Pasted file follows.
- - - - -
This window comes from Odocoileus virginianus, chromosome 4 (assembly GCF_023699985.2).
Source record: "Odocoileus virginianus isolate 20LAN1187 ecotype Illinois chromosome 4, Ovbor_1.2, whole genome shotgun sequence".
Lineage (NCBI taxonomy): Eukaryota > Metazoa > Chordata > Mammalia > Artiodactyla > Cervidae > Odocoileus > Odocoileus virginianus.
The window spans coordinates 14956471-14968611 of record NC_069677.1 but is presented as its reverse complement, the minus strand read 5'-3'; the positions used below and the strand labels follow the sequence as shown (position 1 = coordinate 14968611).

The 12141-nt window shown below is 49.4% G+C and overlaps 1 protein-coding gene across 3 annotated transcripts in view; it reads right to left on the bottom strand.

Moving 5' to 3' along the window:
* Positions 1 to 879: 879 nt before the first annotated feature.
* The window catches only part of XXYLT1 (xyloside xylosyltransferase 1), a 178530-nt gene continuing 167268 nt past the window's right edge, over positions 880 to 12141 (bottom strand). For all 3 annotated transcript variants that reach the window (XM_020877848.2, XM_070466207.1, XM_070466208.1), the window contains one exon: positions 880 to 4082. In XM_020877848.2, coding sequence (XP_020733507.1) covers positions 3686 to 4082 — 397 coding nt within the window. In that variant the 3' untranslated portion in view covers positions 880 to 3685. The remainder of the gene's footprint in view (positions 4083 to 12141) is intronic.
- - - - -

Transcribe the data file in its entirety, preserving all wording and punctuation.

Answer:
This window comes from Odocoileus virginianus, chromosome 4 (assembly GCF_023699985.2).
Source record: "Odocoileus virginianus isolate 20LAN1187 ecotype Illinois chromosome 4, Ovbor_1.2, whole genome shotgun sequence".
Lineage (NCBI taxonomy): Eukaryota > Metazoa > Chordata > Mammalia > Artiodactyla > Cervidae > Odocoileus > Odocoileus virginianus.
The window spans coordinates 14956471-14968611 of record NC_069677.1 but is presented as its reverse complement, the minus strand read 5'-3'; the positions used below and the strand labels follow the sequence as shown (position 1 = coordinate 14968611).

The 12141-nt window shown below is 49.4% G+C and overlaps 1 protein-coding gene across 3 annotated transcripts in view; it reads right to left on the bottom strand.

Moving 5' to 3' along the window:
* Positions 1 to 879: 879 nt before the first annotated feature.
* The window catches only part of XXYLT1 (xyloside xylosyltransferase 1), a 178530-nt gene continuing 167268 nt past the window's right edge, over positions 880 to 12141 (bottom strand). For all 3 annotated transcript variants that reach the window (XM_020877848.2, XM_070466207.1, XM_070466208.1), the window contains one exon: positions 880 to 4082. In XM_020877848.2, coding sequence (XP_020733507.1) covers positions 3686 to 4082 — 397 coding nt within the window. In that variant the 3' untranslated portion in view covers positions 880 to 3685. The remainder of the gene's footprint in view (positions 4083 to 12141) is intronic.